The immediate result was an augmented post-bag for the Hermitage, and Gillian had to waste the better part of a couple of sunshiny days in writing round to Magda’s friends assuring them of her continued existence and wellbeing, and thanking them for their kind inquiries.
It was decided to keep the engagement private for the present, and life at the Hermitage resumed the even tenor of its way, Magda continuing to sit daily for the picture of Circe which Michael was anxious to complete before she returned to London for the autumn season.
“It’s our picture now, Saint Michel,” she told him, with a happy, possessive pride in his work.
In this new atmosphere of tranquil happiness Magda bloomed like a flower in the sun. To the nameless natural charm which was always hers there was added a fresh sweetness and appeal, and the full revelation of her love for him startled even Michael. He had not realised the deep capacity for love which had lain hidden beneath her nonchalance.
It seemed as though her whole nature had undergone a change. Alone with him she was no longer the assured woman of the world, the spoilt and feted dancer, but just a simple, unaffected girl, sometimes a little shy, almost diffident, at others frank and spontaneous with the splendid candour and simplicity of a woman who knows no fear of love, but goes courageously to meet it and all that it demands of her.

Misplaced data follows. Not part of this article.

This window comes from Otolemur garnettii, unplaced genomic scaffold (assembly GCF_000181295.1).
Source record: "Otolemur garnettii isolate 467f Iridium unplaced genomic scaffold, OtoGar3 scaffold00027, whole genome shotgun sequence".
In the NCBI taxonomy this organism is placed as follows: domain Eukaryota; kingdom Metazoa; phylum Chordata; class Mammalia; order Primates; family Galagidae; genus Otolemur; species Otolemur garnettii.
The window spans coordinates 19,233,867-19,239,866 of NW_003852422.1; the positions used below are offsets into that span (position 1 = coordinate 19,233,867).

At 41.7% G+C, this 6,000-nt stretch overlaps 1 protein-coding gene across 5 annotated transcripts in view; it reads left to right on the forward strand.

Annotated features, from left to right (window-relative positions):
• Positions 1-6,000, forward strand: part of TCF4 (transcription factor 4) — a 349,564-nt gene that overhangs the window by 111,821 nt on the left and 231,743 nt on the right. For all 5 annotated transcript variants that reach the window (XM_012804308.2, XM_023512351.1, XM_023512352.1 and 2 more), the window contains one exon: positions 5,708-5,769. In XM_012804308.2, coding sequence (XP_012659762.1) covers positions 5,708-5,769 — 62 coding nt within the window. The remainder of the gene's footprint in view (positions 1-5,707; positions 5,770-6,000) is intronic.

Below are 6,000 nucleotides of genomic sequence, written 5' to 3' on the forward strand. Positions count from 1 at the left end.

She was fugitively sweet and tender with Coppertop, and now and then her eyes would shine with a quiet, dreaming light as though she visioned a future wherein someone like Coppertop, only littler, might lie in the crook of her arm.
Often during these tranquil summer days the two were to be found together, Magda recounting the most gorgeous stories of knights and dragons such as Coppertop’s small soul delighted in. On one such occasion, at the end of a particularly thrilling narrative, he sat back on his heels and regarded her with a certain wistful anxiety.
“I suppose,” he asked rather forlornly, “when you’re married they’ll give you a little boy like me, Fairy Lady, won’t they?”
The clear, warm colour ran up swiftly beneath her skin.
“Perhaps so, Topkins,” she answered very low.
He heaved a big sigh. “He’ll be a very lucky little boy,” he said plaintively. “If Mummie couldn’t have been my mummie, I’d have choosed you.”
And so, in this tender atmosphere of peace and contentment, the summer slipped by until it was time for Magda to think of going back to London. The utter content and happiness of these weeks almost frightened her sometimes.
“It can’t last, Gilly,” she confided to Gillian one day, caught by an access of superstitious fear. “It simply can’t last! No one was meant to be as happy as I am!”
“I think we were all meant to be happy,” replied Gillian simply. “Happy and good!” she added, laughing.